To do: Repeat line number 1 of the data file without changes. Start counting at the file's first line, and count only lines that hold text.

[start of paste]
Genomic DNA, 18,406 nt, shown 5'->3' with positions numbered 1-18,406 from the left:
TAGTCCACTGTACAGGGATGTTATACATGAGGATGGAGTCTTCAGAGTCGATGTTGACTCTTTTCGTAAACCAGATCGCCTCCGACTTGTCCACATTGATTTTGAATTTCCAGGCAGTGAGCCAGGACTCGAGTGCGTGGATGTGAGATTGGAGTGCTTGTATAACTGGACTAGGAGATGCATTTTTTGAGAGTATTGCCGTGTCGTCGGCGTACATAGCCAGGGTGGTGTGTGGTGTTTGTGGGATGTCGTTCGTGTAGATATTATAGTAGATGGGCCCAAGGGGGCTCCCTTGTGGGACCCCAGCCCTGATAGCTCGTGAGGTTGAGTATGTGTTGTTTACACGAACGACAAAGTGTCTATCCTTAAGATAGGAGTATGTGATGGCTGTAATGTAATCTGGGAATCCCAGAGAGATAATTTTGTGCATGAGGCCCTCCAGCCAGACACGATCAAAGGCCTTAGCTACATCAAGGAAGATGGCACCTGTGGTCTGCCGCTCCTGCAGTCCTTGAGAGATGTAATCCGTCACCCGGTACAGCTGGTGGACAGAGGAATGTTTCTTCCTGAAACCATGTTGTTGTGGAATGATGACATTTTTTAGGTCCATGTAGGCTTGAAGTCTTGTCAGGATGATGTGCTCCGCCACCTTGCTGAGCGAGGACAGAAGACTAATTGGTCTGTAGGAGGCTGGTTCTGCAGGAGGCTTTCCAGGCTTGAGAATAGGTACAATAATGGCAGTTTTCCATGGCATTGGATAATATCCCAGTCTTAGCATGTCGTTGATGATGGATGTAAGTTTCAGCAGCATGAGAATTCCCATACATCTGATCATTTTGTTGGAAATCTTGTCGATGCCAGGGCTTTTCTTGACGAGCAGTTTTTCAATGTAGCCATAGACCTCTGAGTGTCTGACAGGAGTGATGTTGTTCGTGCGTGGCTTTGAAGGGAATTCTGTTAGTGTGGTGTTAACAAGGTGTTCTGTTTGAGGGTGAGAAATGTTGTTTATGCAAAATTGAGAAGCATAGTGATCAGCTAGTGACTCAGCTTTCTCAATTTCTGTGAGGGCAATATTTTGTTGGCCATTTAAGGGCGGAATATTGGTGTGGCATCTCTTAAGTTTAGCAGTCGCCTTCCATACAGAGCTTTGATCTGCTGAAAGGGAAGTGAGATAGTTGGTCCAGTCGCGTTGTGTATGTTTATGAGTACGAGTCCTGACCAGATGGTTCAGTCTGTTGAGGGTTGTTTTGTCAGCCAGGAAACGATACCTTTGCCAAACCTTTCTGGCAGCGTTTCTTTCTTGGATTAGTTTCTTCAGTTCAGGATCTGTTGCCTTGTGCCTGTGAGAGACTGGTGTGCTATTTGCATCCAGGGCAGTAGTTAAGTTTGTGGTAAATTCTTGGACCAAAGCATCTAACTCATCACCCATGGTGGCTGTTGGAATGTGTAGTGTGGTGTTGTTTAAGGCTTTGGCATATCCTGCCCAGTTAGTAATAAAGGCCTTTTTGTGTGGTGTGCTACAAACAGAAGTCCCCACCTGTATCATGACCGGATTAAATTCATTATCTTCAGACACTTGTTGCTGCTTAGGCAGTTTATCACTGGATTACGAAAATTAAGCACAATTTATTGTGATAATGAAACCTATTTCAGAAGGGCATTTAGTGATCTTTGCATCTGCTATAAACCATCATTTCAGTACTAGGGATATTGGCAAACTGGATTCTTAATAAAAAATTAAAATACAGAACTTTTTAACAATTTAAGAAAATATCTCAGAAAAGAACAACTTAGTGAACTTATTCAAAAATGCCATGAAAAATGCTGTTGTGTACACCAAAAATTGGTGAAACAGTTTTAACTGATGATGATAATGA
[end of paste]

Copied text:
Genomic DNA, 18,406 nt, shown 5'->3' with positions numbered 1-18,406 from the left: